See also: Secundus

Latin edit

Latin numbers (edit)
20[a], [b], [c], [d], [e]
 ←  1 II
2
3  → 
    Cardinal: duo
    Ordinal: secundus, alter
    Adverbial: bis
    Multiplier: duplex, duplus
    Distributive: bīnī
    Collective: bīniō
    Fractional: dīmidius, sēmis

Etymology edit

From Proto-Italic *sekʷondo- (literally that follows); equivalent to sequor (to follow) +‎ -undus.[1] The positive meanings "favourable, fair" come from the notion of the wind or current following you from behind.[2][3]

Pronunciation edit

Numeral edit

secundus (feminine secunda, neuter secundum); first/second-declension numeral

  1. second, the ordinal number after prīmus (first) and before tertius (third)

Declension edit

First/second-declension adjective.

Number Singular Plural
Case / Gender Masculine Feminine Neuter Masculine Feminine Neuter
Nominative secundus secunda secundum secundī secundae secunda
Genitive secundī secundae secundī secundōrum secundārum secundōrum
Dative secundō secundō secundīs
Accusative secundum secundam secundum secundōs secundās secunda
Ablative secundō secundā secundō secundīs
Vocative secunde secunda secundum secundī secundae secunda

Derived terms edit

Descendants edit

Adjective edit

secundus (feminine secunda, neuter secundum, comparative secundior, superlative secundissimus); first/second-declension adjective

  1. next, following
    Synonym: posterior
  2. according to (with object in accusative case)
  3. second
  4. secondary, subordinate, inferior
    Synonym: posterior
  5. (nautical) favourable, fair (of weather, seas)
  6. (military) fortunate, lucky, victorious, successful (of battle--secundis proeliis)
    • Caesar, de Bello Gallico VII, 29:
      Errare, si qui in bello omnes secundos rerum proventus exspectent
      If whoever expects every events in the war to be favorable, erred
  7. (poetic) propitious, favorable, fortunate

Declension edit

First/second-declension adjective.

Number Singular Plural
Case / Gender Masculine Feminine Neuter Masculine Feminine Neuter
Nominative secundus secunda secundum secundī secundae secunda
Genitive secundī secundae secundī secundōrum secundārum secundōrum
Dative secundō secundō secundīs
Accusative secundum secundam secundum secundōs secundās secunda
Ablative secundō secundā secundō secundīs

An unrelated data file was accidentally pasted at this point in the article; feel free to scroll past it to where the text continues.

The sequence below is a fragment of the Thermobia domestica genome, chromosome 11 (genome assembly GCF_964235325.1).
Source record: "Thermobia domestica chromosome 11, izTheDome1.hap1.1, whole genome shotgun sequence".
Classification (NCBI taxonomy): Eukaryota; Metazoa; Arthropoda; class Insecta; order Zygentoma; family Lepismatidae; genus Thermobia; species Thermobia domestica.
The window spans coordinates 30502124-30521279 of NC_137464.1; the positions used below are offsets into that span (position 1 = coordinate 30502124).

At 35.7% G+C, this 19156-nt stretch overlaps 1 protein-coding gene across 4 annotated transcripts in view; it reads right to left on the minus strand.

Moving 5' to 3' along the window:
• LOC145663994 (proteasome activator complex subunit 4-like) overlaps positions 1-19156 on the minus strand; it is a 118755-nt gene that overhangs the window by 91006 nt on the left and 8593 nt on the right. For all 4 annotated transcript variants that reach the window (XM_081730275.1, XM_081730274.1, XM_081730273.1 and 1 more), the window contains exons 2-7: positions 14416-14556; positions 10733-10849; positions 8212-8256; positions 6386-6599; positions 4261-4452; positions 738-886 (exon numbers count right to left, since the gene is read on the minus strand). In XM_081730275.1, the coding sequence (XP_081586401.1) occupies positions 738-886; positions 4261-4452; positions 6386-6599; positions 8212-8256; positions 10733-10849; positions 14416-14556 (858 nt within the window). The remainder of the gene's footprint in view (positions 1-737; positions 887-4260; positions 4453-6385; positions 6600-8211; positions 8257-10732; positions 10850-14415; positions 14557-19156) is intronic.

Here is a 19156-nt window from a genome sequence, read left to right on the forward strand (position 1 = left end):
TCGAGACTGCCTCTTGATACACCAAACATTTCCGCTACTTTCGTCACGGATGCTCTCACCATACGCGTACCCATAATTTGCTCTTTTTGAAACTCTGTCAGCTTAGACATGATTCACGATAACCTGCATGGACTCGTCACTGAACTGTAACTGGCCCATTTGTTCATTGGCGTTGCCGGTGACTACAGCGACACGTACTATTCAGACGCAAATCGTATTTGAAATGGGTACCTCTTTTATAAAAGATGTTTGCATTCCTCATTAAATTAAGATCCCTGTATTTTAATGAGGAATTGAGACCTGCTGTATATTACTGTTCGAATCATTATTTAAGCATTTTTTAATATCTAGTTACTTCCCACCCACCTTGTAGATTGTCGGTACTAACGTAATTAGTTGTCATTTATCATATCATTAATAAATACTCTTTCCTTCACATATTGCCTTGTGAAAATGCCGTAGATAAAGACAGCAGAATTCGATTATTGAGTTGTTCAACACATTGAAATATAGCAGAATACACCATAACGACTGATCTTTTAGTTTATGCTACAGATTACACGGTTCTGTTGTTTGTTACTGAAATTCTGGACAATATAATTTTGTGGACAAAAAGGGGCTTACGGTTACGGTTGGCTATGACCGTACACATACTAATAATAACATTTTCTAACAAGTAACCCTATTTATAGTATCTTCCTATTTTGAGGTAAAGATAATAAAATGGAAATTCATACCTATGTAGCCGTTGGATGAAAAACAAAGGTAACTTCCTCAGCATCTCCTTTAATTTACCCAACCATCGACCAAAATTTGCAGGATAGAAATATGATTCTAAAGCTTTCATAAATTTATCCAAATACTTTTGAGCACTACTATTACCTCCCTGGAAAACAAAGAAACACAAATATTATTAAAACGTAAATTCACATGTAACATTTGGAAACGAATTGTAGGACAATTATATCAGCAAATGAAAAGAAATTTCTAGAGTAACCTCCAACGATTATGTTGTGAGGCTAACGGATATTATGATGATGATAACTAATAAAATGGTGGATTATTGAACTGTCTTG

Vocative secunde secunda secundum secundī secundae secunda

Descendants edit

Related terms edit

References edit

  1. ^ De Vaan, Michiel (2008), “sequor”, in Etymological Dictionary of Latin and the other Italic Languages (Leiden Indo-European Etymological Dictionary Series; 7), Leiden, Boston: Brill, →ISBN
  2. ^ Ernout, Alfred; Meillet, Antoine (1985), “secundus”, in Dictionnaire étymologique de la langue latine: histoire des mots (in French), with additions and corrections of Jacques André, 4th edition, Paris: Klincksieck, published 2001, page 608
  3. ^ The Oxford English Dictionary, 2nd ed., Clarendon Press, 1989. Volume XIV, page 825.

Further reading edit

  • secundus”, in Charlton T. Lewis and Charles Short (1879) A Latin Dictionary, Oxford: Clarendon Press
  • secundus”, in Charlton T. Lewis (1891) An Elementary Latin Dictionary, New York: Harper & Brothers
  • secundus in Charles du Fresne du Cange’s Glossarium Mediæ et Infimæ Latinitatis (augmented edition with additions by D. P. Carpenterius, Adelungius and others, edited by Léopold Favre, 1883–1887)
  • secundus in Gaffiot, Félix (1934) Dictionnaire illustré latin-français, Hachette
  • Carl Meißner; Henry William Auden (1894) Latin Phrase-Book[1], London: Macmillan and Co.
    • to have favourable, contrary, winds: ventis secundis, adversis uti
    • to be fortunate, lucky: fortuna secunda uti
    • to be puffed up by success; to be made arrogant by prosperity: rebus secundis efferri
    • the actor who plays the leading part: actor primarum (secundarum, tertiarum) partium
    • the dessert: secunda mensa (Att. 14. 6. 2)
    • to fight successfully: proeliis secundis uti
    • (ambiguous) with the stream; downstream: flumine secundo
  • secundus”, in Harry Thurston Peck, editor (1898) Harper's Dictionary of Classical Antiquities, New York: Harper & Brothers
  • secundus”, in William Smith, editor (1848) A Dictionary of Greek and Roman Biography and Mythology, London: John Murray